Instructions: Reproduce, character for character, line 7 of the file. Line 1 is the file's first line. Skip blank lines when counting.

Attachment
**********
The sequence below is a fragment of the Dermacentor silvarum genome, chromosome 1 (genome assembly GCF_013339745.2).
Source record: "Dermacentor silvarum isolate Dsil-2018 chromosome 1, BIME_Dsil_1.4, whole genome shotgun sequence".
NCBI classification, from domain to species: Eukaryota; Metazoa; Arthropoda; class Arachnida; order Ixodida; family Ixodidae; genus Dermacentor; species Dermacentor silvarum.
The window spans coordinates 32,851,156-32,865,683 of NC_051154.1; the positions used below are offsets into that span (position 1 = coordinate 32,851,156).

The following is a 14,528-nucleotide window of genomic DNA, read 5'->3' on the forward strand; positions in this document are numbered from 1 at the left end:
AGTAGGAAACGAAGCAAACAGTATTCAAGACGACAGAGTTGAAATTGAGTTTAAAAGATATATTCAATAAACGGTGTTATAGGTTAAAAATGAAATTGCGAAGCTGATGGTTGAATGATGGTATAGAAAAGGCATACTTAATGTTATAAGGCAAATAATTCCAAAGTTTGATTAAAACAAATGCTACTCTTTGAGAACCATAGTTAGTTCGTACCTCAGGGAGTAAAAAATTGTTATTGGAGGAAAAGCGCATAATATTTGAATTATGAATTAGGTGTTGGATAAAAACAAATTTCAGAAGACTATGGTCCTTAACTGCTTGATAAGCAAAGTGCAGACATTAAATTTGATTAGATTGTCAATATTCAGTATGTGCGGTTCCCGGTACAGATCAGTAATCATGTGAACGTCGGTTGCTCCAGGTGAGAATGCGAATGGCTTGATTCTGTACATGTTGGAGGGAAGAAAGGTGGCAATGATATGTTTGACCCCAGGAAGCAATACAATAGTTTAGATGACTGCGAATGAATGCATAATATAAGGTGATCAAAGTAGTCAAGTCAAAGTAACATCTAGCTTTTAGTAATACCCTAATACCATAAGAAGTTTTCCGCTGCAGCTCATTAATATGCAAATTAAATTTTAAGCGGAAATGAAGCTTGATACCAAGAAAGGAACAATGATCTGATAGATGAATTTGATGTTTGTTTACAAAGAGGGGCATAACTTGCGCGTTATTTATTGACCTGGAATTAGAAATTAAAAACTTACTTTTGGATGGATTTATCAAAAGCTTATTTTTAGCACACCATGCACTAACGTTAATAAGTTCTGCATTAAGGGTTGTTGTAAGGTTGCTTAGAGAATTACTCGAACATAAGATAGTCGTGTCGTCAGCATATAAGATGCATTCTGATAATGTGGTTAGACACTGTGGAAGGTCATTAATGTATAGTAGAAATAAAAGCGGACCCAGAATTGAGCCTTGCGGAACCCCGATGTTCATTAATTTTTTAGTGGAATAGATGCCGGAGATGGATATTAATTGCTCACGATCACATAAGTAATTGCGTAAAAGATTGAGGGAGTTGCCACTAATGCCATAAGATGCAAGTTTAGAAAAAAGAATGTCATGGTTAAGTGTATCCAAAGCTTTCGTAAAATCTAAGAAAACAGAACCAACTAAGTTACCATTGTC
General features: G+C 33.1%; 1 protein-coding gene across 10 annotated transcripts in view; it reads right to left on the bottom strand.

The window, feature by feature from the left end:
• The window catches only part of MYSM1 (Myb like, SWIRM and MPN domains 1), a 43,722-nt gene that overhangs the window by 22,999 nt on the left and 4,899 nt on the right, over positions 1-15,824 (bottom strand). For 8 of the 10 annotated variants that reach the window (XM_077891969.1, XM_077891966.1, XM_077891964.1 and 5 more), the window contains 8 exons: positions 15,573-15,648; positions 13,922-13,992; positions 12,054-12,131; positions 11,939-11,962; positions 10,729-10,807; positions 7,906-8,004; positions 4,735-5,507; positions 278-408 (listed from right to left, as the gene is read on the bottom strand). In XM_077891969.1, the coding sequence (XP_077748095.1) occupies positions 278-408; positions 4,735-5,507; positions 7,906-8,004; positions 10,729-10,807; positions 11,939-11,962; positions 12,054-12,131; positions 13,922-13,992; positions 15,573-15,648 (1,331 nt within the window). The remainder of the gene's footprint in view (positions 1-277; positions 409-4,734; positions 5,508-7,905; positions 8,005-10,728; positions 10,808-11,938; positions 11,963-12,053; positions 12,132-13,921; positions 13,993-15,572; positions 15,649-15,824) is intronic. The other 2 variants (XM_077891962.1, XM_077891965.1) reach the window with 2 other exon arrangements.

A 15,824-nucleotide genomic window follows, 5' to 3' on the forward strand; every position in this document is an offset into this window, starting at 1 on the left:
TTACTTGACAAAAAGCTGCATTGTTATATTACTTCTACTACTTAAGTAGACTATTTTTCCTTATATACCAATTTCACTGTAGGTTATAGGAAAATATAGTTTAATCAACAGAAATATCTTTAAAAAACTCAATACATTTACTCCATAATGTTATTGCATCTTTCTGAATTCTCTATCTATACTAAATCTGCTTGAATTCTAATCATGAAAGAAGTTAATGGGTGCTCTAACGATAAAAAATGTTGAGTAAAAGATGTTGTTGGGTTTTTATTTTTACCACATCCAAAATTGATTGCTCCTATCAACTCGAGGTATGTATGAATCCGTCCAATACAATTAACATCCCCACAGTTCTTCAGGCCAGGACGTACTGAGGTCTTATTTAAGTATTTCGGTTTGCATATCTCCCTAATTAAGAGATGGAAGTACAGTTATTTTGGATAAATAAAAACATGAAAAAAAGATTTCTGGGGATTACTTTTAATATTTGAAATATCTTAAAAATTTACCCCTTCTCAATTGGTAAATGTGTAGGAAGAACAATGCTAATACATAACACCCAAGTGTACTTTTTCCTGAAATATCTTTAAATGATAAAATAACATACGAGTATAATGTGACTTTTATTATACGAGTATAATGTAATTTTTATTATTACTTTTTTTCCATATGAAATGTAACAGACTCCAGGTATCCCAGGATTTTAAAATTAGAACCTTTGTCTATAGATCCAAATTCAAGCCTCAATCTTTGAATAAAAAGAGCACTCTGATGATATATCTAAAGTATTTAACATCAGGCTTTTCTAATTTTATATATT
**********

General features: G+C 33.1%; 1 protein-coding gene across 10 annotated transcripts in view; it reads right to left on the bottom strand.